Modern retirement is riddled with uncertainty and is much riskier than it was decades ago when there were many safeguards and veritable guarantees in place. The burden of assuring a suitable retirement nest egg has shifted from employers and the government to individual retirees. Even with this now common knowledge, far too many have still not adapted to the changes and find them self ill-equipped or, worse, entirely unable to retire when desired.
In fact, most Americans actually admit to being unprepared. The 2010 Wells Fargo Retirement Fitness Survey found that nearly three-quarters of respondents (72%) don’t have any idea how much they will be able to spend or on what, and fully 67% don’t have a written plan related to their life expectancy or in determining how long their savings will need to last. Scarier yet, a Harris Poll found that over a third of Americans have no retirement savings whatsoever. With over 10,000 baby boomers turning 65 each day, throngs of those in or approaching retirement have their proverbial head in the sand and are heading into a financial disaster – with implications for the economy at large.
While retirees are subject to a multitude of risk factors beyond their control, there are many ways to better assure a prosperous, secure and joyful second half of life. But you have to get your head in the game! Today, successful retirement requires a proactive, take charge approach with realistic planning and a road map for creating financial and emotional well-being. As risks have increased over the years, a myriad of tools and resources have also come about to help us realize better results with less stress. Retirement should be anticipated with joy, not fear.
Here Valentine offers Retirement Mindset Makeover tips and tools to foster productive planning:
- Vision is vital. While economists and political pundits continue to ponder why Americans under-save for retirement, psychologists may have found an answer. Psychologist Dan Ariely describes some of our current financial tools, such as retirement calculators, as a product design failure. When a number comes out of this calculator, Ariely says, “it does not help us imagine what it would be like to live to a hundred if we have very little in our savings accounts by the age of seventy… it does not translate into anything that we can visualize or comprehend, and in doing so it also doesn’t motivate us to try harder to save more.” The reason people can spend months planning a wedding or weeks planning a vacation is that they have an appealing vision, an anticipation for what’s to come, and the motivation to follow through with the planning. As long as our perception of retirement as “declining years” persists, there is little motivation to plan or look forward to it. By envisioning and mapping out an appealing lifestyle before you get to the retirement calculator, and it will motivate you to invest in your prosperity as well as your physical and emotional health. In fact, a Yale University study found that a positive image of old age may add, on average, 7 ½ years to one’s life span!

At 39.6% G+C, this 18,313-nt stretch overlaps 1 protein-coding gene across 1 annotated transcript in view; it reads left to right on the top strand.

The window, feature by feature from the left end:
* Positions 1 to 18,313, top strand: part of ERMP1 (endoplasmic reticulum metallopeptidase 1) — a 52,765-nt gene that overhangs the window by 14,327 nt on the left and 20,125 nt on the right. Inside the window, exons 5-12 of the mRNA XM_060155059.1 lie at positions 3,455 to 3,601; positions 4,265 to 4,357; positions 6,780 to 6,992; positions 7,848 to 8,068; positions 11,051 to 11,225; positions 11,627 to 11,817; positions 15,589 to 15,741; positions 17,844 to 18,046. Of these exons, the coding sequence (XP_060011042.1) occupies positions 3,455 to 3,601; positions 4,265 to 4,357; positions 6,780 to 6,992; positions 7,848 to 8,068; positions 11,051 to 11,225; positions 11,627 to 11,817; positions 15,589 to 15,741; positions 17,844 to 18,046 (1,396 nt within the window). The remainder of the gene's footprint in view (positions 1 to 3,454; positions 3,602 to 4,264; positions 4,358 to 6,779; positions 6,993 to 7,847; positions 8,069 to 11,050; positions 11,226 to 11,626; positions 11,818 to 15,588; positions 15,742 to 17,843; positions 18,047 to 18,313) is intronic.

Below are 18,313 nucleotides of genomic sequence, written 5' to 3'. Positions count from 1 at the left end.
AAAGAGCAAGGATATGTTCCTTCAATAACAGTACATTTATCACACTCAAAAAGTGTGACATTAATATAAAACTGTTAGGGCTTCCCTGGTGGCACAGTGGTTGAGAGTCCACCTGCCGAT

- Alleviate angst with automation. Some of the classic tools recommended by financial planning professionals, such as making a detailed budget, do not take into account the level of stress that can result from using them. No one disputes what needs to be done; rather, it’s the approach itself that can feel uncomfortable for some people. Today, there are a myriad of automated tools and techniques that simplify such processes, including automatic savings and automatic expense tracking that can alleviate this pressure. Remember that financial tools should help you gain control and confidence to decrease stress, rather than produce anxiety. So, spend the time to identify and set up tech-driven systems that work for you.